Inflation finally cooled in July after surging at record pace for six straight months. The Consumer Price Index in July was 8.5 percent higher than 12 months ago, the Bureau of Labor Statistics reported today (August 10). The increase was smaller than the 9.1 percent for the 12-month period ended in June.
A sharp decline in gas prices helped slow inflation in July, but the prices of many essential goods and services remained high.
The average gas price has fallen more than 20 percent since peaking at more than $5 a gallon in June, according to the AAA. July gas prices were 7.7 percent lower than June, but still 44 percent higher than a year ago.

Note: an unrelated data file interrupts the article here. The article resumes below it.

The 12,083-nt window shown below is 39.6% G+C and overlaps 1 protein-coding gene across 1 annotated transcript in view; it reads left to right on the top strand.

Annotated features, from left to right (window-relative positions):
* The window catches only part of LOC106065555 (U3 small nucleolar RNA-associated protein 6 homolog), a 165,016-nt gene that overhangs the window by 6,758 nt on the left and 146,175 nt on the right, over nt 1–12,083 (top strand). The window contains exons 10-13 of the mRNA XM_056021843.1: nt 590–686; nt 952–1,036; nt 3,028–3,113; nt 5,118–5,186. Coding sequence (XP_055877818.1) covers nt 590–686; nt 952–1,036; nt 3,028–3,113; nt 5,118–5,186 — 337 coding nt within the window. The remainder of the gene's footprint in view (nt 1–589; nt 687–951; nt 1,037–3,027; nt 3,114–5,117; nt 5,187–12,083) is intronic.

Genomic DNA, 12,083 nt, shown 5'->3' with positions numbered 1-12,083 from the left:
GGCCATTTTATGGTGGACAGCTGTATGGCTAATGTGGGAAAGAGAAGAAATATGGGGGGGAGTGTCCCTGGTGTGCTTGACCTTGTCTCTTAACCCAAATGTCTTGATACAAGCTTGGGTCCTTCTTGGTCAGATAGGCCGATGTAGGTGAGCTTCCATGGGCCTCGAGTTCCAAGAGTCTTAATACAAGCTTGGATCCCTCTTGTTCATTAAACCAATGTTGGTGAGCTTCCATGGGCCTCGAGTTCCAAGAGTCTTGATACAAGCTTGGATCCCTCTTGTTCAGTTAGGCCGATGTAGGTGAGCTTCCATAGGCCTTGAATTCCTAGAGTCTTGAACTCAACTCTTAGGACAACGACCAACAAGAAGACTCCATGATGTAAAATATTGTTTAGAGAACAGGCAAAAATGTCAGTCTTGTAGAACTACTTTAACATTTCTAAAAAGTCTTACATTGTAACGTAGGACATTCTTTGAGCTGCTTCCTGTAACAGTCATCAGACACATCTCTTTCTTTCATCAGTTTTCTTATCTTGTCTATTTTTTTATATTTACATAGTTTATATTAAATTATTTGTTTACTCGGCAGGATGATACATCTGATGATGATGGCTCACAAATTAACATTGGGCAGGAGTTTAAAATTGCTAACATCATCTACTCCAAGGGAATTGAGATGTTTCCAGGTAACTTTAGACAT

The cost of food and shelter continued climbing in July. Food prices climbed 1.1 percent from June and nearly 11 percent from a year ago. Rent in July rose 0.7 percent from the previous month, and overall shelter costs were 5.7 percent higher on an annual basis.
Consumer price increases excluding the volatile food and energy, a measure of core inflation, barely changed in July and remained the same as June at 5.9 percent on an annual basis—a sign that the underlying economy begins to stabilize.
Although July’s inflation reading offers a reprieve for consumers, consumer prices are still rising at a much faster pace than policymakers would like. The Federal Reserve’s goal is to lower inflation to around 2 percent. Until then, it will likely keep raising interest rates and tightening monetary policy.